A pest is a broad term to define any entity that threatens the health or safety of the environment or people. Pesticides are the means of removing, preventing or killing pests. Pests can be weeds, which are simply misplaced plants. They can be ants in the home, mice in the barn or deer destroying ornamental plantings. Just because a chemical is deemed common, it doesn't imply that it is safe. Pesticide application is serious, but it is only a short-term fix. Pest control is best accomplished by prevention.
Because they are agents of destruction, all pesticides carry some risks. The Federal Insecticide, Fungicide and Rodenticide Act (FIFRA) established the U.S. Environmental Protection Agency (EPA) as the governing agency for the regulation of pesticides. Pesticides must be registered with the agency. Application of pesticides is also regulated at the state level. Illinois, for example, requires individuals to pass an exam before being licensed.
Since 1979, the EPA has recorded pesticide usage in the United States. It estimates that more than 300 million pounds of pesticides are applied each year. A look at the 27 most commonly used pesticides reveals some startling facts. Of these 27, 15 are considered carcinogens by the EPA. Others have been associated with genetic disabilities, deaths in children and farm workers, as well as pet deaths.
Diazinon is one common pesticide used for household pests in the home or on lawns. It is non-selective, meaning it kills a variety of insects including ants, aphids and mites. It is classified as an acute and chronic health hazard and a fire hazard. It can be fatal if ingested. It is also highly toxic to birds, fish and wildlife. By law, all of this information, including emergency safety instructions, is included on package labels.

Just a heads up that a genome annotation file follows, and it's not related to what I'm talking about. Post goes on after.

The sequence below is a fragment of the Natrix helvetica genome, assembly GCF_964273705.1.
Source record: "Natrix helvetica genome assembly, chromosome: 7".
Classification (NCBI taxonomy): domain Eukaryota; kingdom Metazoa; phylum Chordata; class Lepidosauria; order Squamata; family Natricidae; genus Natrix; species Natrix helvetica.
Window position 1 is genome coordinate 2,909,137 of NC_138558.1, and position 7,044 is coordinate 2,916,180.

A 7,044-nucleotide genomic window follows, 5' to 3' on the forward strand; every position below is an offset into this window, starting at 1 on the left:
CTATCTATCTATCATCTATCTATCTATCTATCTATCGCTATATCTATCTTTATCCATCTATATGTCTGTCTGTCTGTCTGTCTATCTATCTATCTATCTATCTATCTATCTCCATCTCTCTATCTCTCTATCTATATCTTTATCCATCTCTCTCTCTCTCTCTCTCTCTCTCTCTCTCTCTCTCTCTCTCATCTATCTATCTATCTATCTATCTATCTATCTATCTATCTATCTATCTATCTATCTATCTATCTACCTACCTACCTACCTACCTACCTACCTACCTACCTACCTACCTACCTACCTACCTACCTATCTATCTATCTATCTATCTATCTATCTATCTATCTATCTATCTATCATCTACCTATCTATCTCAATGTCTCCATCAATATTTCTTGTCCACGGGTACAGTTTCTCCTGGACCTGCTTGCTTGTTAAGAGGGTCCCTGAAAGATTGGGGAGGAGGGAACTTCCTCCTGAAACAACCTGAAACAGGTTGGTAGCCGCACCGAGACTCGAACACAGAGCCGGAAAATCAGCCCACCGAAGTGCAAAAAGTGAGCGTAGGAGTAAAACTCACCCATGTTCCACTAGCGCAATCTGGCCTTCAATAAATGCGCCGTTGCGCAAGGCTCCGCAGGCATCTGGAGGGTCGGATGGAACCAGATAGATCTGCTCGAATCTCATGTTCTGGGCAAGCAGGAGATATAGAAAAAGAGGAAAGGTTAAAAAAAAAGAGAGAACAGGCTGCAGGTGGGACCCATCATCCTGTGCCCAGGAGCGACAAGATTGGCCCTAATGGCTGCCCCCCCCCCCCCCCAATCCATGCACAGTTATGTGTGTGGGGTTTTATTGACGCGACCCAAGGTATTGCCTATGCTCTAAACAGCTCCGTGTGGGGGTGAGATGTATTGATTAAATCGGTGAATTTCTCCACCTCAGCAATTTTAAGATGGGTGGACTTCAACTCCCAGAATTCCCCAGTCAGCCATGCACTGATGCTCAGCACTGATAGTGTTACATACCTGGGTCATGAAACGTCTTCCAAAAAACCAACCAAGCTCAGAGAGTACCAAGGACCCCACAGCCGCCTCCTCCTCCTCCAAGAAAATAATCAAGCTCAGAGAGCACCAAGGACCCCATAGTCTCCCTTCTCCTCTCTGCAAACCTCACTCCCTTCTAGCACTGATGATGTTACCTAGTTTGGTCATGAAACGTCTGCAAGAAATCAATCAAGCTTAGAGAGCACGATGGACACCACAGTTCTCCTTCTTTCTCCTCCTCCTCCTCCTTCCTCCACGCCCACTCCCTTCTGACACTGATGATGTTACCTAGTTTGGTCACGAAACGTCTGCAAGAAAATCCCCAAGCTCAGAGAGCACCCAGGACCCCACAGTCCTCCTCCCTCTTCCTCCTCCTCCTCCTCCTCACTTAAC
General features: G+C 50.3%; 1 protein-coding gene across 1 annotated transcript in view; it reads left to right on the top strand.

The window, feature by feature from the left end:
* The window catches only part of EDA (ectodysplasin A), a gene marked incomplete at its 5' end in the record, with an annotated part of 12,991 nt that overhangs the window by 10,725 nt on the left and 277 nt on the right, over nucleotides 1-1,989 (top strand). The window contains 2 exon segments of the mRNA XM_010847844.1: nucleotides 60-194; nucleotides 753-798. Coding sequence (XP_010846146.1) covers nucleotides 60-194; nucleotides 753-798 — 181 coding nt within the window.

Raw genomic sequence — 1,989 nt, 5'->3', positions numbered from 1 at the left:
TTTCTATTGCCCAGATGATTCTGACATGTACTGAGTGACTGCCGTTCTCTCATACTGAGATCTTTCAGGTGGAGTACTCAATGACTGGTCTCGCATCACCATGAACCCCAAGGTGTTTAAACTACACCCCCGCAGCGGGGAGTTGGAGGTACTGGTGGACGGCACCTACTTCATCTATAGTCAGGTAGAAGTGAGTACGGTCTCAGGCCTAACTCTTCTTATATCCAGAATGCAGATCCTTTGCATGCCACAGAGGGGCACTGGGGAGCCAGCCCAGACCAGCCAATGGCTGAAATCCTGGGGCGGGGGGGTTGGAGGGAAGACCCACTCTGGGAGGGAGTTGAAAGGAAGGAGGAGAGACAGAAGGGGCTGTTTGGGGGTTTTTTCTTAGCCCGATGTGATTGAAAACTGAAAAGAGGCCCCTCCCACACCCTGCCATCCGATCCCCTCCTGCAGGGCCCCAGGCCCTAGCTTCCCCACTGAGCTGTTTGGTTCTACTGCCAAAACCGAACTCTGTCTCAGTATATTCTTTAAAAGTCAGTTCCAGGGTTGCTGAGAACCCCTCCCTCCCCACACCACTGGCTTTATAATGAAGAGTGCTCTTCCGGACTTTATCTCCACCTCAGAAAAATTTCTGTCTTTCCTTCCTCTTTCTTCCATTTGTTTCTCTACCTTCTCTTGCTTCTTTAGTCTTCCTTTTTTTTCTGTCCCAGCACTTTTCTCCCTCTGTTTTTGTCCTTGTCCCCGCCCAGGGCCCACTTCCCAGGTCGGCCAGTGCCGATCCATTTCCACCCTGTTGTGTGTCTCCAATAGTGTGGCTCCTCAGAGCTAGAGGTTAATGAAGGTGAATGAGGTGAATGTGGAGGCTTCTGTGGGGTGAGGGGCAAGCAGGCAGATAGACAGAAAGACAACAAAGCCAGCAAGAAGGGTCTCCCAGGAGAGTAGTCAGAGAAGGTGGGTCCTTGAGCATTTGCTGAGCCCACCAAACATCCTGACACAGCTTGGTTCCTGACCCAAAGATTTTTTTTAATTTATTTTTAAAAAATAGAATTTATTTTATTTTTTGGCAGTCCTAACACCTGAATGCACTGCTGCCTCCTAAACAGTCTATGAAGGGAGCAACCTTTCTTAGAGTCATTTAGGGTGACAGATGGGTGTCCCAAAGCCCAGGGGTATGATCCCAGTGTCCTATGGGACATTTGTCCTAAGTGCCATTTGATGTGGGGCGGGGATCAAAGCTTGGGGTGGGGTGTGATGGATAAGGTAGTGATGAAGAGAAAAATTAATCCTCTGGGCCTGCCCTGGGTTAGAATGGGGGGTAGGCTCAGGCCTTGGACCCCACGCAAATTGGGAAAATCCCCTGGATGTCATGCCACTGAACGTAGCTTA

The Pesticide Action Network (PAN) provides information about pesticide toxicity. Acetochlor is another common pesticide found in its database. It is categorized at the highest level of concern because of its toxicity. Other highly toxic pesticides include malathion, metolachlor and mancozeb. All are in this same high category, and all are among the most commonly used pesticides. Clearly, a balance of the risks and the benefits must be part of the decision to apply these toxic chemicals.
Common pesticides offer an immediate fix to a pest problem, but only a fix. Pesticides may kill the mice entering your home, but if you don't seal the openings where they are entering, mice will return. Raccoons will still get into the garbage if it not somehow secured. Insects will return to the corn fields if crops are not rotated. Only prevention provides long-term solutions to pests.
- Pesticide Action Network
- "Illinois Pesticide Applicator Training Manual"; P.L. Nixon, C.D. Anderson, N.R. Pataky, R.E. Wolf, R.J. Ferree, L.E. Bode; 1995
- Journal of Pesticide Reform; Top Ten Reasons Not To Use Pesticides; C.Cox; June 2006
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